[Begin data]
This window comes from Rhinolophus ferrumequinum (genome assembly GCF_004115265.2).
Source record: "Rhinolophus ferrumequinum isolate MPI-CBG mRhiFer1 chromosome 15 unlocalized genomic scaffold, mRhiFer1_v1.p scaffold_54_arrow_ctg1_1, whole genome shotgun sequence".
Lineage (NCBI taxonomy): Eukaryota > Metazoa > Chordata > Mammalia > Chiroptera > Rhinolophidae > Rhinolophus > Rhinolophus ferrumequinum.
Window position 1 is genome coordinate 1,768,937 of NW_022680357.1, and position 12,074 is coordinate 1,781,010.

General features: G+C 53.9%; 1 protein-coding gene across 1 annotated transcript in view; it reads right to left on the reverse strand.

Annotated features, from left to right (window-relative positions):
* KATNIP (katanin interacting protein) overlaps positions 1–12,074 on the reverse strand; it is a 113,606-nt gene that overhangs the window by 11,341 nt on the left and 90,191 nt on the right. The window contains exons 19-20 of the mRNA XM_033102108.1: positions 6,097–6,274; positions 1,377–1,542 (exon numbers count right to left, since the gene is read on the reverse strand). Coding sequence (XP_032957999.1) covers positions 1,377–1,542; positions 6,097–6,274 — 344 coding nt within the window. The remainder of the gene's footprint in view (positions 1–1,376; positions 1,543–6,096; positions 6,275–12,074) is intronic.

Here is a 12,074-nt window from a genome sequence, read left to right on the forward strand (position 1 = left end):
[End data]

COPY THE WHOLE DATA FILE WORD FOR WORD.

This window comes from Rhinolophus ferrumequinum (genome assembly GCF_004115265.2).
Source record: "Rhinolophus ferrumequinum isolate MPI-CBG mRhiFer1 chromosome 15 unlocalized genomic scaffold, mRhiFer1_v1.p scaffold_54_arrow_ctg1_1, whole genome shotgun sequence".
Lineage (NCBI taxonomy): Eukaryota > Metazoa > Chordata > Mammalia > Chiroptera > Rhinolophidae > Rhinolophus > Rhinolophus ferrumequinum.
Window position 1 is genome coordinate 1,768,937 of NW_022680357.1, and position 12,074 is coordinate 1,781,010.

General features: G+C 53.9%; 1 protein-coding gene across 1 annotated transcript in view; it reads right to left on the reverse strand.

Annotated features, from left to right (window-relative positions):
* KATNIP (katanin interacting protein) overlaps positions 1–12,074 on the reverse strand; it is a 113,606-nt gene that overhangs the window by 11,341 nt on the left and 90,191 nt on the right. The window contains exons 19-20 of the mRNA XM_033102108.1: positions 6,097–6,274; positions 1,377–1,542 (exon numbers count right to left, since the gene is read on the reverse strand). Coding sequence (XP_032957999.1) covers positions 1,377–1,542; positions 6,097–6,274 — 344 coding nt within the window. The remainder of the gene's footprint in view (positions 1–1,376; positions 1,543–6,096; positions 6,275–12,074) is intronic.

Here is a 12,074-nt window from a genome sequence, read left to right on the forward strand (position 1 = left end):